How manufacturers can use R&D incentives to reduce direct production costs

How manufacturers can use R&D incentives to reduce direct production costs

Manufacturers have been hit with increased costs across the board due to rising utility costs and supply chain disruptions, which has led to an increase in inventory and raw material costs. As businesses renew their focus on reducing manufacturing costs, are there any incentives that can support activities to minimise waste or reduce direct production costs?

Consumables for Research and Development (R&D) purposes are particularly relevant to manufacturers as consumables have a large impact on Manufacturing costs. However, when it comes to expenditure on consumables, many manufacturers aren’t aware of what can be claimed for within an R&D claim. Common examples of consumables in manufacturing that can be claimed include materials for the construction of prototypes, materials used in six sigma style process trials or materials used up in batch samples to reduce failures.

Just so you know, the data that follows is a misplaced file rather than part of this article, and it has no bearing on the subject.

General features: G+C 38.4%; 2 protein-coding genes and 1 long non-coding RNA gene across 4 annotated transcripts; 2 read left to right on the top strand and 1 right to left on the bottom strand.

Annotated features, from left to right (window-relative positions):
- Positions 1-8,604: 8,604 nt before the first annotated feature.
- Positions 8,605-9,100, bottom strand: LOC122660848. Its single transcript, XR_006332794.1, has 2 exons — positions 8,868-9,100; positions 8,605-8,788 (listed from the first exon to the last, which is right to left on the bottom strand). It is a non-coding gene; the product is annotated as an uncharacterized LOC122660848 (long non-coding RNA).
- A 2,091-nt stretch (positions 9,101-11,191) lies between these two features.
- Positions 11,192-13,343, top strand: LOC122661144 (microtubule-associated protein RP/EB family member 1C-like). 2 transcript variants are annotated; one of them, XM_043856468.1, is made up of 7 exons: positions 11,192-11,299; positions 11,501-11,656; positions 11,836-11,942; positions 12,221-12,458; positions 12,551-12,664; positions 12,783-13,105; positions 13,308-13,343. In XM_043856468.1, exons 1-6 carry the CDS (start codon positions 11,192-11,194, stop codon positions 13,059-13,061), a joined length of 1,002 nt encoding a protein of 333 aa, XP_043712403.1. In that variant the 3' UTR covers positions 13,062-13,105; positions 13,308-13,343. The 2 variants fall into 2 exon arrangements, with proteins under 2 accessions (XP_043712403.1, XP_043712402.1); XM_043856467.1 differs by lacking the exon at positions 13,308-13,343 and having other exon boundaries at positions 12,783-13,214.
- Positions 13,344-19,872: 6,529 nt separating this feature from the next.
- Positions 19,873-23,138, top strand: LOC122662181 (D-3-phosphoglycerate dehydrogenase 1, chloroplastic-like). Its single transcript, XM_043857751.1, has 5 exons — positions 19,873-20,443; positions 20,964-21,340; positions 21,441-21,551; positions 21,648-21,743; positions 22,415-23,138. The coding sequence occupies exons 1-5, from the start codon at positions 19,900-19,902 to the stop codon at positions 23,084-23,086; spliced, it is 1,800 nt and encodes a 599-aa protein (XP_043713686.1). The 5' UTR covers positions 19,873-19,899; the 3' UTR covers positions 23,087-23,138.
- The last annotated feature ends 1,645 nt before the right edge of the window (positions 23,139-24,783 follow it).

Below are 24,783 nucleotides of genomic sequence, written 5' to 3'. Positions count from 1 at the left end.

It’s also common when building a new product or working on product development that prototype design, batch samples and trials occur to test the product or subsystems within the product. For example, a semiconductor chip manufacturer will trial a new development on a wafer within the production line to see if the device can be produced at volume and with consistency across the wafer diameter. This test may produce many hundreds of individual electrical components, even if a small number are sent for testing this batch will form part of the R&D project. If the trial is directly linked to an eligible project for R&D tax purposes, it’s possible to claim for the production effort and consumable costs associated with this test. The same argument can also apply to large-scale prototypes where a pre-product item can be created for R&D testing purposes.